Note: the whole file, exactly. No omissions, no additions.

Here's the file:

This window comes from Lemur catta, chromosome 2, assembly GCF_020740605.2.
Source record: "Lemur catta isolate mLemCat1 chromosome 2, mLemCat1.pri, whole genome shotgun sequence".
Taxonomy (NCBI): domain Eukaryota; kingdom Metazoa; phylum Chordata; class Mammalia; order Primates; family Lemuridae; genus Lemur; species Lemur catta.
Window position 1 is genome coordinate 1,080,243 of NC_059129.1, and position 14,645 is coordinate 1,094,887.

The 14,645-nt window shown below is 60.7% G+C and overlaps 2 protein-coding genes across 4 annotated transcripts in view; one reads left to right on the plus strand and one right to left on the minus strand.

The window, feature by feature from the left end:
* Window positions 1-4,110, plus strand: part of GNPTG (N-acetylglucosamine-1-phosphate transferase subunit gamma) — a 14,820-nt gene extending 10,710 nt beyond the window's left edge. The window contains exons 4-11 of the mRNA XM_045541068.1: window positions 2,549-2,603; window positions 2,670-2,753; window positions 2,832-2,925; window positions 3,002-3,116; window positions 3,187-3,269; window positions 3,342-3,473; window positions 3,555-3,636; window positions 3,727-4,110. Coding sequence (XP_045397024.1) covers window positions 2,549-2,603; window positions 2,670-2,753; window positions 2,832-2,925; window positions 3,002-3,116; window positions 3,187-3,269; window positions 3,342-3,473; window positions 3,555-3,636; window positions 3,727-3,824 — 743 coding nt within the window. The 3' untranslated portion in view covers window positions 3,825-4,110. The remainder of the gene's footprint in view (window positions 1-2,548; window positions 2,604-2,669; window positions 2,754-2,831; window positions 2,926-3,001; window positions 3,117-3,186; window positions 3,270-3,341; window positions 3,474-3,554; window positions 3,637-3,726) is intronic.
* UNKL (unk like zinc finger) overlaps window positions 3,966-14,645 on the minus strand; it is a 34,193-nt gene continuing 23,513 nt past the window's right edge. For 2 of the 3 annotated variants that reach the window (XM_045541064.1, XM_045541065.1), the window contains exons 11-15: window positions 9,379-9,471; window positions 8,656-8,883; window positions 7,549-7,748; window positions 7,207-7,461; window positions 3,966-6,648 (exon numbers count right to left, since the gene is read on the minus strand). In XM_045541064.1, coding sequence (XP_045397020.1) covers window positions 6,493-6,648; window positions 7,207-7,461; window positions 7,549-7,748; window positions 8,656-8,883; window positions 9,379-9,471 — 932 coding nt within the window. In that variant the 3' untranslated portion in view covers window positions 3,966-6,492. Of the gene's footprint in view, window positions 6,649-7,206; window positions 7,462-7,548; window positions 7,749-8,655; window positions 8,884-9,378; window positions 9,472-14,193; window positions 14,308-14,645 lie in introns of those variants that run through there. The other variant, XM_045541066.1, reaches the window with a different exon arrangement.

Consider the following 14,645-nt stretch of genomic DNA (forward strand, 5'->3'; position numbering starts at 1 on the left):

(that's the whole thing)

This window comes from Lemur catta, chromosome 2, assembly GCF_020740605.2.
Source record: "Lemur catta isolate mLemCat1 chromosome 2, mLemCat1.pri, whole genome shotgun sequence".
Taxonomy (NCBI): domain Eukaryota; kingdom Metazoa; phylum Chordata; class Mammalia; order Primates; family Lemuridae; genus Lemur; species Lemur catta.
Window position 1 is genome coordinate 1,080,243 of NC_059129.1, and position 14,645 is coordinate 1,094,887.

The 14,645-nt window shown below is 60.7% G+C and overlaps 2 protein-coding genes across 4 annotated transcripts in view; one reads left to right on the plus strand and one right to left on the minus strand.

The window, feature by feature from the left end:
* Window positions 1-4,110, plus strand: part of GNPTG (N-acetylglucosamine-1-phosphate transferase subunit gamma) — a 14,820-nt gene extending 10,710 nt beyond the window's left edge. The window contains exons 4-11 of the mRNA XM_045541068.1: window positions 2,549-2,603; window positions 2,670-2,753; window positions 2,832-2,925; window positions 3,002-3,116; window positions 3,187-3,269; window positions 3,342-3,473; window positions 3,555-3,636; window positions 3,727-4,110. Coding sequence (XP_045397024.1) covers window positions 2,549-2,603; window positions 2,670-2,753; window positions 2,832-2,925; window positions 3,002-3,116; window positions 3,187-3,269; window positions 3,342-3,473; window positions 3,555-3,636; window positions 3,727-3,824 — 743 coding nt within the window. The 3' untranslated portion in view covers window positions 3,825-4,110. The remainder of the gene's footprint in view (window positions 1-2,548; window positions 2,604-2,669; window positions 2,754-2,831; window positions 2,926-3,001; window positions 3,117-3,186; window positions 3,270-3,341; window positions 3,474-3,554; window positions 3,637-3,726) is intronic.
* UNKL (unk like zinc finger) overlaps window positions 3,966-14,645 on the minus strand; it is a 34,193-nt gene continuing 23,513 nt past the window's right edge. For 2 of the 3 annotated variants that reach the window (XM_045541064.1, XM_045541065.1), the window contains exons 11-15: window positions 9,379-9,471; window positions 8,656-8,883; window positions 7,549-7,748; window positions 7,207-7,461; window positions 3,966-6,648 (exon numbers count right to left, since the gene is read on the minus strand). In XM_045541064.1, coding sequence (XP_045397020.1) covers window positions 6,493-6,648; window positions 7,207-7,461; window positions 7,549-7,748; window positions 8,656-8,883; window positions 9,379-9,471 — 932 coding nt within the window. In that variant the 3' untranslated portion in view covers window positions 3,966-6,492. Of the gene's footprint in view, window positions 6,649-7,206; window positions 7,462-7,548; window positions 7,749-8,655; window positions 8,884-9,378; window positions 9,472-14,193; window positions 14,308-14,645 lie in introns of those variants that run through there. The other variant, XM_045541066.1, reaches the window with a different exon arrangement.

Consider the following 14,645-nt stretch of genomic DNA (forward strand, 5'->3'; position numbering starts at 1 on the left):